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Google’s Wing Aviation Receives Approval from FAA to Operate Drone for Deliveries

It's the first time a company has gotten a federal air carrier certification for drone deliveries

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google, drone, wing aviation
A man using a mobile phone walks past Google offices in New York, Dec. 17, 2018. VOA

Google affiliate Wing Aviation has received federal approval allowing it to make commercial deliveries by drone.

It’s the first time a company has gotten a federal air carrier certification for drone deliveries. The approval from the Federal Aviation Administration means that Wing can operate commercial drone flights in part of Virginia, which it plans to begin later this year.

The FAA said Tuesday that the company met the agency’s safety requirements by participating in a pilot program in Virginia with the Mid-Atlantic Aviation Partnership and Virginia Tech, and by conducting thousands of flights in Australia over the past several years.

“This is an important step forward for the safe testing and integration of drones into our economy,” Transportation Secretary Elaine Chao said in a statement.

drones, wing aviation, google
“This is an important step forward for the safe testing and integration of drones into our economy,” Transportation Secretary Elaine Chao said in a statement. Wikimedia

Wing said the approval “means that we can begin a commercial service delivering goods from local businesses to homes in the United States.”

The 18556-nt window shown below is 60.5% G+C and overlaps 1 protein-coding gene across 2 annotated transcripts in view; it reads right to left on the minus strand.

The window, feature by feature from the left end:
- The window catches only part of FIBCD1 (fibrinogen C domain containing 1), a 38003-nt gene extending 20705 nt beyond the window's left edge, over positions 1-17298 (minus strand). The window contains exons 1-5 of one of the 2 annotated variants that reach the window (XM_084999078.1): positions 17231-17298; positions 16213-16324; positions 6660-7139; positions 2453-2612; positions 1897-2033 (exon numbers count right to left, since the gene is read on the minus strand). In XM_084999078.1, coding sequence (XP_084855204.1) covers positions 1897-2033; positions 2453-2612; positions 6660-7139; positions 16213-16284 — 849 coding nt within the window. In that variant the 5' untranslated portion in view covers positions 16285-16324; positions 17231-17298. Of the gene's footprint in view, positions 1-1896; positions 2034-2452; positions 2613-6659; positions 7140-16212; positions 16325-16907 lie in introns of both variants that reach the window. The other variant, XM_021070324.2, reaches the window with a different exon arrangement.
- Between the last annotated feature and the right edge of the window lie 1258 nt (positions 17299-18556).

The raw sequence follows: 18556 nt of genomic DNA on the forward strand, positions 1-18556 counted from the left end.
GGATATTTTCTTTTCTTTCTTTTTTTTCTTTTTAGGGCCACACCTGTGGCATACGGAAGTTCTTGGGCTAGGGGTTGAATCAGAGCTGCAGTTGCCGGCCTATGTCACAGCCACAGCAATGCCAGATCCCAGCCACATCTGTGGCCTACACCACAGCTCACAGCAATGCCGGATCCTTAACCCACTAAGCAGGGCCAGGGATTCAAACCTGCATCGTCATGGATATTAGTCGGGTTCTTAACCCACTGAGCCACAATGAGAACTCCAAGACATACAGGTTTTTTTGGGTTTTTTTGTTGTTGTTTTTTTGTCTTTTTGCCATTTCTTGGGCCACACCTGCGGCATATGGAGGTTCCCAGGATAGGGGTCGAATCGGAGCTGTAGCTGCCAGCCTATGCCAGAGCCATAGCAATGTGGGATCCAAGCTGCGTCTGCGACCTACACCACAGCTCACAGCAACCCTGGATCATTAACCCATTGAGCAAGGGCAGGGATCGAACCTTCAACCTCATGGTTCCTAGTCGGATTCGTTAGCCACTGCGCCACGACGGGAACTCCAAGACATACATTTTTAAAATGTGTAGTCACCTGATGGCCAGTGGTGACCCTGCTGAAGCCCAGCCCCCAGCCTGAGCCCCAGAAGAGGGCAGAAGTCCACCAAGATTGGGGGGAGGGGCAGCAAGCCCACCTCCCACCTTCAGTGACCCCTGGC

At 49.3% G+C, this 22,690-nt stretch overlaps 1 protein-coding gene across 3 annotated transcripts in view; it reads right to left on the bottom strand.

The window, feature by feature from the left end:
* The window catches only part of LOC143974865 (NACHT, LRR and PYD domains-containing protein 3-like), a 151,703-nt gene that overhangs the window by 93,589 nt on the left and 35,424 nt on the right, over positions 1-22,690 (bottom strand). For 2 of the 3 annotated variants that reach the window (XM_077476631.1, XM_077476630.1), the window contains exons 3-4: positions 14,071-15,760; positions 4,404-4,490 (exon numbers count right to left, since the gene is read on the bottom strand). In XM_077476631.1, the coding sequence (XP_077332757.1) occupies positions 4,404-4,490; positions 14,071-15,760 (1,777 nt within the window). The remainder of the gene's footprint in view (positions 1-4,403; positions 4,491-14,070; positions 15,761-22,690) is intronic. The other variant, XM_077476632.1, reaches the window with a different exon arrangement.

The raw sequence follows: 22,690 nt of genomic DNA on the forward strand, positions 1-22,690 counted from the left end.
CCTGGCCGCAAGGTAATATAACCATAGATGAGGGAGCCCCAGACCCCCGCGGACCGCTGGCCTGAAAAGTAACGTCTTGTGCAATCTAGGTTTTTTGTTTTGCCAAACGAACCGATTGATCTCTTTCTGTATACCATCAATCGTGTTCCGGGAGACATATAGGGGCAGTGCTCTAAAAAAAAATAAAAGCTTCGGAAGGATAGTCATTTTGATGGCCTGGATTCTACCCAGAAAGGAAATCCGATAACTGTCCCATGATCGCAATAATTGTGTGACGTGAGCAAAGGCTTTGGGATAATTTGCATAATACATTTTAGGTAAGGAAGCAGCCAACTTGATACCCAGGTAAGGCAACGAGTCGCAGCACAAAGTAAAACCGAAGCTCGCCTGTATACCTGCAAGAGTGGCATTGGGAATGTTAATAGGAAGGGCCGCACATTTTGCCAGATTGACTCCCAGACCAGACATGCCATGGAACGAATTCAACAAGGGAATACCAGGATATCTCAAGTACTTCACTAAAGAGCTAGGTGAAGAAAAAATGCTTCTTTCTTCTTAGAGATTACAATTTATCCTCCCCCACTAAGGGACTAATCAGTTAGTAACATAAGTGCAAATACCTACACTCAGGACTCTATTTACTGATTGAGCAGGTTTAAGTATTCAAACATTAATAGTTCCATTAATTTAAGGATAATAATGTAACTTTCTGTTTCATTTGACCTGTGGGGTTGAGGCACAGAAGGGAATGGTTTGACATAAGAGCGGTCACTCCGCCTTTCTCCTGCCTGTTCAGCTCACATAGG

The company didn’t name any businesses that would take part in commercial deliveries. It said it plans to spend the next several months demonstrating its technology and answering questions from people and businesses in Blacksburg and Christiansburg, Virginia.

Wing said it will “solicit feedback with the goal of launching a delivery trial later this year.”

Wing said that to win FAA certification it had to show that one of its drone deliveries would pose less risk to pedestrians than the same trip made in a car. The company said its drones have flown more than 70,000 test flights and made more than 3,000 deliveries to customers in Australia.

The company is touting many benefits from deliveries by electric drones. It says medicine and food can be delivered faster, that drones will be especially helpful to consumers who need help getting around, and that they can reduce traffic and emissions.

drones, wing aviation, google
FILE – A drone demonstrates delivery capabilities from the top of a UPS truck during testing in Lithia, Florida, Feb. 20, 2017. VOA

Drone usage in the U.S. has grown rapidly in some industries such as utilities, pipelines and agriculture. But drones have faced more obstacles in delivering retail packages and food because of federal regulations that bar most flights over crowds of people and beyond sight of the operator without a waiver from the FAA.

ALSO READ: All that you Need to Know about Buying Watches

The federal government recently estimated that about 110,000 commercial drones were operating in the U.S., and that number is expected to zoom to about 450,000 in 2022.

Amazon is working on drone delivery, a topic keen to CEO Jeff Bezos. Delivery companies including UPS and DHL have also conducted tests. (VOA)